Monday, December 22, 2008


Last night was the winter solstice, the longest night of the year. It was the third anniversary of the death of a good friend, a casualty to despair. Far into the night I found myself leaping to the phone to answer the call of a dear friend whose marriage collapsed a year ago, leaving him with a broken heart and many questions.

L had a miscarriage in September, and is still suffering from occasional bleeding and pain. She's the third of my friends to lose a child. It is the first Christmas since the death of my grandfather- a good man whose amazing mind and stories were stolen by Alzheimer's. B's father is no longer speaking to her....his extreme cruelty to her mother resulted in B. making the phone call to the police that ended in a restraining order against him.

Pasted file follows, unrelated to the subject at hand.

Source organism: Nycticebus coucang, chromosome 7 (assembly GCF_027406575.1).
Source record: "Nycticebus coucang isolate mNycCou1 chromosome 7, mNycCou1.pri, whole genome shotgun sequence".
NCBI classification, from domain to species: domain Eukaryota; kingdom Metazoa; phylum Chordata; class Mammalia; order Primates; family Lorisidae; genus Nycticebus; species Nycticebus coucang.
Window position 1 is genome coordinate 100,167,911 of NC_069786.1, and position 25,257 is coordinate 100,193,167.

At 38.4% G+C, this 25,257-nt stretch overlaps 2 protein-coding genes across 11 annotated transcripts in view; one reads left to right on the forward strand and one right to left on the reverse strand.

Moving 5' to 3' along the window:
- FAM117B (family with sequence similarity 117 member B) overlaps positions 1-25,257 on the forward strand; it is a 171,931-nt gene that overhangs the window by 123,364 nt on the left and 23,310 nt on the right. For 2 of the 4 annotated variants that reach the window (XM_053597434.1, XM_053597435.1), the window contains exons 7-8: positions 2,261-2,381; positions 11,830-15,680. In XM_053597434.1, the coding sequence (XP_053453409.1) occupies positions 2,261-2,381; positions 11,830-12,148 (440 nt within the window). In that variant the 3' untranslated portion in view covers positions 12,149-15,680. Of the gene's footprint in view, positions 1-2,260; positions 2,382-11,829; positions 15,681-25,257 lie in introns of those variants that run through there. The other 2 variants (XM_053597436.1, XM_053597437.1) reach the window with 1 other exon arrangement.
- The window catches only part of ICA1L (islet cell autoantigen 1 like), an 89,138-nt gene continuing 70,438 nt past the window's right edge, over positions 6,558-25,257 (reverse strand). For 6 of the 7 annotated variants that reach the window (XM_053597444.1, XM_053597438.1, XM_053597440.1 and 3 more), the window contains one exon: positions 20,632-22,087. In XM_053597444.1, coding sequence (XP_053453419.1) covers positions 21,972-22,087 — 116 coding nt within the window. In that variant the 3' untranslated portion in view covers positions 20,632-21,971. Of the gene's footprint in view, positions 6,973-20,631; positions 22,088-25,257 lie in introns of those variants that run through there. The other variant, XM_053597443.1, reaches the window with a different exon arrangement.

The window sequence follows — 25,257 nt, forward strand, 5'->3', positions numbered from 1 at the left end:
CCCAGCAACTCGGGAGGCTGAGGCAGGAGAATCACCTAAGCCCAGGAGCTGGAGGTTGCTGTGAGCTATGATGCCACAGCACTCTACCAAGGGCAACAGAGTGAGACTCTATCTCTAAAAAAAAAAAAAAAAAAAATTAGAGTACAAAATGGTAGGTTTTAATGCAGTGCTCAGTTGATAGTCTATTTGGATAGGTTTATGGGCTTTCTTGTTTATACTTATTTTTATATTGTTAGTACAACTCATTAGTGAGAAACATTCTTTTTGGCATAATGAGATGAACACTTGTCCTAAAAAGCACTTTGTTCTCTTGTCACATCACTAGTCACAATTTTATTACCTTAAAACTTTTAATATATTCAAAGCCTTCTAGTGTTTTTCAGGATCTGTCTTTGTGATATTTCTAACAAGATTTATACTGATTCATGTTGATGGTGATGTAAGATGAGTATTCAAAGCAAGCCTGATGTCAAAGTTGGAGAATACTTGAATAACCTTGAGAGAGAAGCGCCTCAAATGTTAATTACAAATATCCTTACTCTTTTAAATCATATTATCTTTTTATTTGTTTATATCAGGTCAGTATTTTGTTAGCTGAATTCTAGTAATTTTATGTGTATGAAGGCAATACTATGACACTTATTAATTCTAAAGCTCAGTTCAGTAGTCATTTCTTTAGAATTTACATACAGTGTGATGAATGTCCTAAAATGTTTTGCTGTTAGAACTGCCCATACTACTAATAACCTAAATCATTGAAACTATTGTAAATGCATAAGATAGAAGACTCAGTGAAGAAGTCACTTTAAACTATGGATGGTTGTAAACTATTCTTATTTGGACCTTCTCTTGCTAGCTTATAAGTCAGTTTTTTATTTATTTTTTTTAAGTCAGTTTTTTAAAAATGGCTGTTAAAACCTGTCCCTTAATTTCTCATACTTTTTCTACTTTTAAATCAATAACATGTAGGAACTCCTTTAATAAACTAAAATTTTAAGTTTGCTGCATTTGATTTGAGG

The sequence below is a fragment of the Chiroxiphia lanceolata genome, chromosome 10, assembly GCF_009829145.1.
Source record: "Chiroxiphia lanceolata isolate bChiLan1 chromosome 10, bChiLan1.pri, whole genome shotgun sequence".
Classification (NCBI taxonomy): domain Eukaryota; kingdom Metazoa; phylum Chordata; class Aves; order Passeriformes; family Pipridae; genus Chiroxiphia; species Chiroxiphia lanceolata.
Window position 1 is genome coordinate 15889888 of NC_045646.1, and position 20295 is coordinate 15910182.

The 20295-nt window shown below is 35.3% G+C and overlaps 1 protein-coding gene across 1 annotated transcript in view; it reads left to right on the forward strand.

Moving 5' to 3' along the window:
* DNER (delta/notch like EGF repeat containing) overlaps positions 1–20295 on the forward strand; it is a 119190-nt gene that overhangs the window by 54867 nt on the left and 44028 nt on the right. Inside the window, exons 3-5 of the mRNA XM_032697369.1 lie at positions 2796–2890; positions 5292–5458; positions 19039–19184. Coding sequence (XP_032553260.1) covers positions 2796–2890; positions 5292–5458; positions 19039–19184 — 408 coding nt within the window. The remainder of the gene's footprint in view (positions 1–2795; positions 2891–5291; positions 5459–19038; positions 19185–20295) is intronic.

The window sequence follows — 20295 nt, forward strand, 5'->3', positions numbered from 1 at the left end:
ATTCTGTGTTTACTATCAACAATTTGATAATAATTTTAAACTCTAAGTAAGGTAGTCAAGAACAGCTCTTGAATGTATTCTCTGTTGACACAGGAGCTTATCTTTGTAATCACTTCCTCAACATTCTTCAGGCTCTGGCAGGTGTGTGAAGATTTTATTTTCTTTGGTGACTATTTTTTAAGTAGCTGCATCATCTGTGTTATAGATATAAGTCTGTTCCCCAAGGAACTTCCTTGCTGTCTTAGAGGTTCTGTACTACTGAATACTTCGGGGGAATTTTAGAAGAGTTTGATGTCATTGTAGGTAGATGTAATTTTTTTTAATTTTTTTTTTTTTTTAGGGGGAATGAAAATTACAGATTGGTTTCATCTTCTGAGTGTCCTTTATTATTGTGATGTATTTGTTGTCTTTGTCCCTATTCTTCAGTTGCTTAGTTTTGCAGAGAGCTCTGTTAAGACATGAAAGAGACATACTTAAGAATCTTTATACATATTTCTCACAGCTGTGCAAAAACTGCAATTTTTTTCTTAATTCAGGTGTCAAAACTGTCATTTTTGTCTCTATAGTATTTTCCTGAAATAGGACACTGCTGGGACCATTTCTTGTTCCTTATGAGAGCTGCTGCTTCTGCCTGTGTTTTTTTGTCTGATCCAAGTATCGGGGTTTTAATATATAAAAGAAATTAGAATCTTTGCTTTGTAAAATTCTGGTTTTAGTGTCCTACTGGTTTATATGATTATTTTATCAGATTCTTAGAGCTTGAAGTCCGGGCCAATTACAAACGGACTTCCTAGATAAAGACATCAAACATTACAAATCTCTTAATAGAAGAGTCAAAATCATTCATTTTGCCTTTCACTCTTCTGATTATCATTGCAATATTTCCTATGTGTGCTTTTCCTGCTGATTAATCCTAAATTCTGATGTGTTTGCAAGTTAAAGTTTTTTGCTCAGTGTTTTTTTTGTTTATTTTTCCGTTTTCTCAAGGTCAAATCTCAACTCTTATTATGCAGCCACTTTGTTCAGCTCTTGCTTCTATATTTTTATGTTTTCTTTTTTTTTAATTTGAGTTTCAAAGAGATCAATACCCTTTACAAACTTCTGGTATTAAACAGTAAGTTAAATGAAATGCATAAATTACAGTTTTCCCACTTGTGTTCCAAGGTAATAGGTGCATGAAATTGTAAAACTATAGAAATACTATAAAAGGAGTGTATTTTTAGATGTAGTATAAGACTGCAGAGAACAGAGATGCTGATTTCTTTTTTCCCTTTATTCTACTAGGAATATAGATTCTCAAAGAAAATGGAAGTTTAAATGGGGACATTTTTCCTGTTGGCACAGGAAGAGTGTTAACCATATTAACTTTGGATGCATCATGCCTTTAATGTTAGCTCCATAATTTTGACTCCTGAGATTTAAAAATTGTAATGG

The darkness is strong. I find myself thinking of the shepherds at the Nativity. The night sky is broken by angelic proclamation and song. "A Savior has been born. Peace on earth, good will towards men." The shepherds ran to the stable to worship. They saw the Messiah. . . then had to go back to watching sheep. Nothing changes. It takes thirty years for this baby to grow up. He becomes a radical preacher, a homeless vagabond. Just as it looks like he could change the world, the authorities nab him and nail him to a cross to shut him up. Where were the shepherds?

Here we are now, two thousand years later. Congo and Zimbabwe look like they're going up in flames. Somalia....Darfur....antibiotic resistant TB...factories in China polluting the air...and the thousand small tragedies that we encounter every day. Why hasn't it changed yet?